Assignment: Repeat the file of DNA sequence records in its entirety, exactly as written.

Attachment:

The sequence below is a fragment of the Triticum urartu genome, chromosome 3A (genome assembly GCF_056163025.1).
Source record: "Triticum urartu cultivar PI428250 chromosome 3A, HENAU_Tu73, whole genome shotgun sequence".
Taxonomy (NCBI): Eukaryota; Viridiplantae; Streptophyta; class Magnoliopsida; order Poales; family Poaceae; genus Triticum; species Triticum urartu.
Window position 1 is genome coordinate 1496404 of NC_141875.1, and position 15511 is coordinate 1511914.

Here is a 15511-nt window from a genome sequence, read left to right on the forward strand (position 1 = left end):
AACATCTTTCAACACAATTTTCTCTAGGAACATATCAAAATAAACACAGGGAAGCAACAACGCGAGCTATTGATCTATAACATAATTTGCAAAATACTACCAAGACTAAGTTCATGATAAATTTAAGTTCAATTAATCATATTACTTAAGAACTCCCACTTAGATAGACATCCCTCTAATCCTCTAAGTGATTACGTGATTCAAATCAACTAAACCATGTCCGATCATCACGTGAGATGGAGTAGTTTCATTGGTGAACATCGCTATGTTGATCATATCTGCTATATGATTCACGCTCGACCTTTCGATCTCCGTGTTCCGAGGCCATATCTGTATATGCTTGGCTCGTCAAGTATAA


The sequence below is a fragment of the Triticum urartu genome, chromosome 3A (genome assembly GCF_056163025.1).
Source record: "Triticum urartu cultivar PI428250 chromosome 3A, HENAU_Tu73, whole genome shotgun sequence".
Taxonomy (NCBI): Eukaryota; Viridiplantae; Streptophyta; class Magnoliopsida; order Poales; family Poaceae; genus Triticum; species Triticum urartu.
Window position 1 is genome coordinate 1496404 of NC_141875.1, and position 15511 is coordinate 1511914.

Here is a 15511-nt window from a genome sequence, read left to right on the forward strand (position 1 = left end):
AACATCTTTCAACACAATTTTCTCTAGGAACATATCAAAATAAACACAGGGAAGCAACAACGCGAGCTATTGATCTATAACATAATTTGCAAAATACTACCAAGACTAAGTTCATGATAAATTTAAGTTCAATTAATCATATTACTTAAGAACTCCCACTTAGATAGACATCCCTCTAATCCTCTAAGTGATTACGTGATTCAAATCAACTAAACCATGTCCGATCATCACGTGAGATGGAGTAGTTTCATTGGTGAACATCGCTATGTTGATCATATCTGCTATATGATTCACGCTCGACCTTTCGATCTCCGTGTTCCGAGGCCATATCTGTATATGCTTGGCTCGTCAAGTATAA